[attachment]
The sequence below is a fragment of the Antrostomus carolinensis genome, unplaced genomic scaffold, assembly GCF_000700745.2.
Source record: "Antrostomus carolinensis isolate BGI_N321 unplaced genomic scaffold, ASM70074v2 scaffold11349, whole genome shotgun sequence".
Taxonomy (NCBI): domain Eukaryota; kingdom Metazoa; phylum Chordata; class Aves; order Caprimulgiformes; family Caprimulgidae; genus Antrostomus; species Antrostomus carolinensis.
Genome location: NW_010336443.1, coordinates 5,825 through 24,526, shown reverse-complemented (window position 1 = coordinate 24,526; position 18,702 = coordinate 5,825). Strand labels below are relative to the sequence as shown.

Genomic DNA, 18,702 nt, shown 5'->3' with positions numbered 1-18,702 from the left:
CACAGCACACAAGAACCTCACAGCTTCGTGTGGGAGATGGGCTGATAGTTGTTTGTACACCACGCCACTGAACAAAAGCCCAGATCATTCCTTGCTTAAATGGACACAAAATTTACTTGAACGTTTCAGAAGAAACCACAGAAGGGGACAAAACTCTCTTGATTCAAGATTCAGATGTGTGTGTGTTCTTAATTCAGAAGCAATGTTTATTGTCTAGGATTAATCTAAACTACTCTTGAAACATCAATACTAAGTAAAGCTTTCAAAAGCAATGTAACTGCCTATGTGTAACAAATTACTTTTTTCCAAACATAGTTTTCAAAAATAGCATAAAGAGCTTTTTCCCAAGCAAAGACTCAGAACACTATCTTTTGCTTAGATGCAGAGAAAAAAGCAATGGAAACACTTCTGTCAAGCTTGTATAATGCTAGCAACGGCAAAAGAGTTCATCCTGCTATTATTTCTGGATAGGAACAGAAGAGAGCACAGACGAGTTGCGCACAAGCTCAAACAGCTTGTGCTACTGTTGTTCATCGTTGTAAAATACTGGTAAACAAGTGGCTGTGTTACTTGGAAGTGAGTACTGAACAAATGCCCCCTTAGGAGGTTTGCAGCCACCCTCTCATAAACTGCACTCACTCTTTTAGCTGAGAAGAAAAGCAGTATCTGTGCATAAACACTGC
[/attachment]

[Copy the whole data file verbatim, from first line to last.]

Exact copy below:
The sequence below is a fragment of the Antrostomus carolinensis genome, unplaced genomic scaffold, assembly GCF_000700745.2.
Source record: "Antrostomus carolinensis isolate BGI_N321 unplaced genomic scaffold, ASM70074v2 scaffold11349, whole genome shotgun sequence".
Taxonomy (NCBI): domain Eukaryota; kingdom Metazoa; phylum Chordata; class Aves; order Caprimulgiformes; family Caprimulgidae; genus Antrostomus; species Antrostomus carolinensis.
Genome location: NW_010336443.1, coordinates 5,825 through 24,526, shown reverse-complemented (window position 1 = coordinate 24,526; position 18,702 = coordinate 5,825). Strand labels below are relative to the sequence as shown.

Genomic DNA, 18,702 nt, shown 5'->3' with positions numbered 1-18,702 from the left:
CACAGCACACAAGAACCTCACAGCTTCGTGTGGGAGATGGGCTGATAGTTGTTTGTACACCACGCCACTGAACAAAAGCCCAGATCATTCCTTGCTTAAATGGACACAAAATTTACTTGAACGTTTCAGAAGAAACCACAGAAGGGGACAAAACTCTCTTGATTCAAGATTCAGATGTGTGTGTGTTCTTAATTCAGAAGCAATGTTTATTGTCTAGGATTAATCTAAACTACTCTTGAAACATCAATACTAAGTAAAGCTTTCAAAAGCAATGTAACTGCCTATGTGTAACAAATTACTTTTTTCCAAACATAGTTTTCAAAAATAGCATAAAGAGCTTTTTCCCAAGCAAAGACTCAGAACACTATCTTTTGCTTAGATGCAGAGAAAAAAGCAATGGAAACACTTCTGTCAAGCTTGTATAATGCTAGCAACGGCAAAAGAGTTCATCCTGCTATTATTTCTGGATAGGAACAGAAGAGAGCACAGACGAGTTGCGCACAAGCTCAAACAGCTTGTGCTACTGTTGTTCATCGTTGTAAAATACTGGTAAACAAGTGGCTGTGTTACTTGGAAGTGAGTACTGAACAAATGCCCCCTTAGGAGGTTTGCAGCCACCCTCTCATAAACTGCACTCACTCTTTTAGCTGAGAAGAAAAGCAGTATCTGTGCATAAACACTGC